We claim:

1. An improved transmissometer of the type wherein a modulated light beam of a pre-selected frequency is passed through a gaseous sample, and wherein said light beam is reflected back through said sample by a retro-reflector positioned across said sample from the 13 source of said modulated light beam. said improved transmissometer comprising, in combination:

a main light-sensing means. positioned out of the path of travel of said modulated light beam, for generating an electrical signal representative of the amount of light falling thereon;

a movable chopping means, having at least three distinct segments, for sequentially and in repeating cycle, moving said three segments into the path of said modulated light beam, said segments including: a cut-out portion to allow passage of said modulated light beam through said sample; a first reflector portion to reflect back substantially all of said modulated light beam; and a second reflector portion to reflect back a preselected percentage of said modulated light beam;

means, positioned in the path of travel of said modulated light beam in advance of said chopping means, for passing said modulated light beam toward said chopping means and directing any light from said retro-reflector or said first or second reflector portions onto said main light-sensing means;

first electronic means for receiving and presenting as a constant output signal for each cycle of said chopping means, the electrical signal representative of the light reflected by said first reflector portion;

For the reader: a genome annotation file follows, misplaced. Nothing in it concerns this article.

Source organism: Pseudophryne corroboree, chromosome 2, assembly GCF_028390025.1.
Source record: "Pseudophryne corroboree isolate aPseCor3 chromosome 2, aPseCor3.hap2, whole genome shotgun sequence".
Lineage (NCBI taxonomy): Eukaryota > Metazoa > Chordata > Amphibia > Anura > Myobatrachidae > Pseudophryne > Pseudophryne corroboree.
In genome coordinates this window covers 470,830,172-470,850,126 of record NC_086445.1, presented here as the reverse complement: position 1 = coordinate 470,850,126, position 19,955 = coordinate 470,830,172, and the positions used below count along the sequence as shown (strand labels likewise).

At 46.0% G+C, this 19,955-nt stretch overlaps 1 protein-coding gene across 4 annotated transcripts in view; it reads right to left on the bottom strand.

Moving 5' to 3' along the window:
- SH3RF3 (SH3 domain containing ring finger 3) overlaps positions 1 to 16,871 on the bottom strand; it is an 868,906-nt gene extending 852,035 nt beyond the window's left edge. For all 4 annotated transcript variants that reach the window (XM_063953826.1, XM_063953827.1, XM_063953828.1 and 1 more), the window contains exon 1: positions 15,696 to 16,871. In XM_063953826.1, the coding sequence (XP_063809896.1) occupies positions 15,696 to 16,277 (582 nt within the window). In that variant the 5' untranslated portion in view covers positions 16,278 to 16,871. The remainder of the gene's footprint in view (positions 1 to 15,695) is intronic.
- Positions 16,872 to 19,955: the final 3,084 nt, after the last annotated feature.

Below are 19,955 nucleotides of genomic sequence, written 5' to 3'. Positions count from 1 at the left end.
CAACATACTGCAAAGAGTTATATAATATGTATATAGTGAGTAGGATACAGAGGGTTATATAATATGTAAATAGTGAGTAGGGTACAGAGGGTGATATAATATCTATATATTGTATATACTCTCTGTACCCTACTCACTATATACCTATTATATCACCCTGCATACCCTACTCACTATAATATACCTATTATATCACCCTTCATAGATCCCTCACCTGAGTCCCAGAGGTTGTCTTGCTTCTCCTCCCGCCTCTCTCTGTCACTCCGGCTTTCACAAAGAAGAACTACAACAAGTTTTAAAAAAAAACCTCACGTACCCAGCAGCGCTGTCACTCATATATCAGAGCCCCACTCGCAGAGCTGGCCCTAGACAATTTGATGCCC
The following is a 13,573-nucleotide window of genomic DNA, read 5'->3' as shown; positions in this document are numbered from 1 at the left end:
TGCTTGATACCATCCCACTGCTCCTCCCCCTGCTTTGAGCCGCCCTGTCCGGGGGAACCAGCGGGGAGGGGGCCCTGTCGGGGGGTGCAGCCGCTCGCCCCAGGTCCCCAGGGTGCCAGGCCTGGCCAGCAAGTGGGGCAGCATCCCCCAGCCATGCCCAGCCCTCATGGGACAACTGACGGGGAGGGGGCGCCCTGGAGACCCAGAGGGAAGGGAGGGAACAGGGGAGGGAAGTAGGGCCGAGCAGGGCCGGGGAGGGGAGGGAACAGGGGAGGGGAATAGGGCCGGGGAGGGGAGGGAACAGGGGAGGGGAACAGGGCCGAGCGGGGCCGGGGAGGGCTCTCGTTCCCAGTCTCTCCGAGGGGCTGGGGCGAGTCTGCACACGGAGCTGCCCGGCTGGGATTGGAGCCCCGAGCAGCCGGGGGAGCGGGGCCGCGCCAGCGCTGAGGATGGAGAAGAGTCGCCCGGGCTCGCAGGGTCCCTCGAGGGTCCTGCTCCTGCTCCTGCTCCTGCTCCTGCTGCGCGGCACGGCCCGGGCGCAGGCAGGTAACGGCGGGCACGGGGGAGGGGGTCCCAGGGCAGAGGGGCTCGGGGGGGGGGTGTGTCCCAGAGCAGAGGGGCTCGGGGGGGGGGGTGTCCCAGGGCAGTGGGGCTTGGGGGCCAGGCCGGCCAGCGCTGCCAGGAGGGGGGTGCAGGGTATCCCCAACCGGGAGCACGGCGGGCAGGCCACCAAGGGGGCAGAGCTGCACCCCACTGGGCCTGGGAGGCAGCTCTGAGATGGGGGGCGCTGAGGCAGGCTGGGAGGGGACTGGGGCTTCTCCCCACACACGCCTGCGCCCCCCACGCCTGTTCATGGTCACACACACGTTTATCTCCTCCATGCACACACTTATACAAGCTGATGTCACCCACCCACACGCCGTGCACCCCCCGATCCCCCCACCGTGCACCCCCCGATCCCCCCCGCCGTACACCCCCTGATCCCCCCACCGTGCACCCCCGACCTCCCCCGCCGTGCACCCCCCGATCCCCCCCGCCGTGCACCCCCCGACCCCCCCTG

second electronic means for receiving and presenting as a constant output signal for each cycle of said chopping means, the electrical signal representative of the light reflected by said retro-reflector;

electronic subtraction means for subtracting said electrical signal representative of the light reflected by said retro-reflector from said electrical signal representative of the light reflected by said first reflector portion; and

sequencing means, connected to said first and second electronic means, for generating an individual electrical signal indicating the presence at said main light-sensing means of light reflected by said retroreflector, said first reflector portion or said second reflector portion.

2. The transmissometer of claim 1 which further includes:

timing means, connected to said second electronic means, for conditioning said second electronic means to receive the electrical signal representing the light reflected by said retro-reflector, said first reflector portion and said second reflector portion as individual, independent signals in a pre-selected, repeating time based cycle.